Speech to Fair Work Summit May 17th 2010

The organizers of this Conference are to be congratulated for the opportunity afforded to us to undertake a stock take of the Fair Work regime. 

I note that no-one from the Government will be contributing - it seems that Ms Gillard is most anxious to talk about the non-existent/dead WorkChoices rather than an analysis of her own system which bears a lot of Labor's and her own personal iconic hallmarks - rushed and the victim of overpromising and under delivering. 

And let's not forget the promise 

"No worker will be worse off". 10's of 100's of workers are worse off! And to combat this & we see the ACTU embarking on a wasteful campaign against the dead WorkChoices. 

I have a simple message for Ms Gillard and the ACTU - Australians and Australian workers are not interested in 2007 but in 2010 and beyond. 

And desperate attempts to run a scare campaign against WorkChoices won't alleviate the plight of workers in 2010 or & over the legacy of broken promises. 

Australian workers are interested in our plans for the future, not the mistakes of the past.


It would be just as churlish for us to remind Australians of Ms Gillard's spectacular double disaster in the 2004 election - No.1 ticket holder of the Mark Latham & club and the architect of the health debacle of all time - Medicare Gold. 

But unlike the Coalition that has said WorkChoices was a mistake, Ms Gillard has still been unable to admit the error of her ways - poor judgment of character and poor judgment in policy - a real double whammy!! 

The negative advertising on Latham and Medicare Gold worked a treat in 2004 as did the negative campaign against WorkChoices in 2007. Neither will be successful in 2010. 

The Australian people are interested in the here and now and the future - not a rehash of the past. 

So lets turn to the here and now. 

The Modern Award system is not modern. It is a slapping together and forced amalgamations of a number of awards into a lesser number of national awards in a timeframe which has meant no genuine modernization process actually took place.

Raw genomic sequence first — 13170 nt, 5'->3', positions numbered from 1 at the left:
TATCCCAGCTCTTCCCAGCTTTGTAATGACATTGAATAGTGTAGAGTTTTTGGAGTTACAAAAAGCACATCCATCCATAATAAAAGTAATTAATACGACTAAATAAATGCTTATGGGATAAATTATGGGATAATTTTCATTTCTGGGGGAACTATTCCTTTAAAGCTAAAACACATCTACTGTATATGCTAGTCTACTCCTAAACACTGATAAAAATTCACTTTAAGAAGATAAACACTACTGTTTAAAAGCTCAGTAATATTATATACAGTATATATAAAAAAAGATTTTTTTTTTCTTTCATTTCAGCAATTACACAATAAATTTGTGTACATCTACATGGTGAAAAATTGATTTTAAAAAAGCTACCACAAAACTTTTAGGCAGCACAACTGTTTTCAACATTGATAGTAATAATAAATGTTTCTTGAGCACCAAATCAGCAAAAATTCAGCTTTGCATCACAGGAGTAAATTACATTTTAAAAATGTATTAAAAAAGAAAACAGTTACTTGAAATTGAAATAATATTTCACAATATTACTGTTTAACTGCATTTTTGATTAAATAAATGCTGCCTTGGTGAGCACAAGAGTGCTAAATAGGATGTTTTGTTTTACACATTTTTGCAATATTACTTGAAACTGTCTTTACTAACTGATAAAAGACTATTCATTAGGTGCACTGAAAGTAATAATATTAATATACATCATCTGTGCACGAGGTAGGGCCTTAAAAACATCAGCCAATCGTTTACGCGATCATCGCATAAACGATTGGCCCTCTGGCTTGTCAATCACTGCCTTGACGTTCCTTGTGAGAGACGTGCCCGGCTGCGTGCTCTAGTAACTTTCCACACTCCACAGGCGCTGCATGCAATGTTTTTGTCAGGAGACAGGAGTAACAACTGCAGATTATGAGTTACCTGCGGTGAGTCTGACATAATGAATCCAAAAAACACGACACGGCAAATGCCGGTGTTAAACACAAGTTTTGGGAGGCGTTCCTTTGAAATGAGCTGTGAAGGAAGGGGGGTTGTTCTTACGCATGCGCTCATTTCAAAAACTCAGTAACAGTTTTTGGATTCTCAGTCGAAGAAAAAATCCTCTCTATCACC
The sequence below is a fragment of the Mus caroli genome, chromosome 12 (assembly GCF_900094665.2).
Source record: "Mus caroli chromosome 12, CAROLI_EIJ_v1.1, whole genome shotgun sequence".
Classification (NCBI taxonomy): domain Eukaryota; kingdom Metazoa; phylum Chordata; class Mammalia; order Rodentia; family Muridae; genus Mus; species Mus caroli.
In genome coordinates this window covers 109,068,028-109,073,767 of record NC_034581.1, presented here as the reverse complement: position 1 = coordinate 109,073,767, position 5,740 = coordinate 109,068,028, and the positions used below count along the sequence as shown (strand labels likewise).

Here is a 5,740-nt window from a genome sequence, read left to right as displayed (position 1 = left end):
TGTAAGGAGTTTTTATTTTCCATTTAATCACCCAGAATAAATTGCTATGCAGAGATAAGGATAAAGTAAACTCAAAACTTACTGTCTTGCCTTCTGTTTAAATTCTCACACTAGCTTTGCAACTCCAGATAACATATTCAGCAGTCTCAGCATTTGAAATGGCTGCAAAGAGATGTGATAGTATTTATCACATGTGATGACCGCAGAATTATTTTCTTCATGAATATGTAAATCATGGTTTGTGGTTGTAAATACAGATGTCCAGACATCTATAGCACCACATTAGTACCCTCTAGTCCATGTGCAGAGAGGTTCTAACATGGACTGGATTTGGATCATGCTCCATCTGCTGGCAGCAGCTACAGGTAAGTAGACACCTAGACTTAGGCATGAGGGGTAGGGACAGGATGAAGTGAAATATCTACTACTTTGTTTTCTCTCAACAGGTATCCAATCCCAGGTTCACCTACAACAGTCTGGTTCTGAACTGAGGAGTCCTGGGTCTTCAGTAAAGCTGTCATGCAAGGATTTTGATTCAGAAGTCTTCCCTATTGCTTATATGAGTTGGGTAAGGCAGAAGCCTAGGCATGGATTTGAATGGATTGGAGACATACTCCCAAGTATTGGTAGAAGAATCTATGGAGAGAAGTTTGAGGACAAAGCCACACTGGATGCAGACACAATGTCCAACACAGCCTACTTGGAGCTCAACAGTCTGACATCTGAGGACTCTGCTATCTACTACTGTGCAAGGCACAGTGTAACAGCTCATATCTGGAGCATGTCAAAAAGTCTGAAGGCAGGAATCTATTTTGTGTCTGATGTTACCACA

Rather the are a shoehorned conglomeration of 122 Awards.  No magic in the number but you need to be a wizard to sort out the & confusion amongst workers and employers alike. 

I don't blame the AIRC. They had an impossible task.  As the former President of the AIRC indicated it was impossible to undertake the task and not leave both workers and employers worse off - and that is exactly what has happened. 

Workers are not only losing pay - they are losing other conditions as well. 

On the other hand, some workers are &.considerably - at the expense of their employers. 

Let's examine this more closely. 

I had a communication from a lady whose new deal under the Modern Award will strip away 15 paid family leave days per year. This was vital to this lady and her fellow workers who quite unashamedly had negotiated this arrangement because they wanted a family/work balance. Not a work/family balance - for them family came first. 

But consider the employer who is being confronted with a take home pay order. 

Sounds fair and reasonable - and I agree - no workers should have to face a diminution of their take home pay as they do under Labor. 

So the existing enterprise has to keep paying its workers at the old rate - above the Modern Award rate. Sounds fair. 

But what does the existing enterprise do when a new business starts and legitimately pays at the lower new Modern Award rate and as a result undercuts? 

Pity, Ms Gillard in her haste didn't think of that obvious injustice.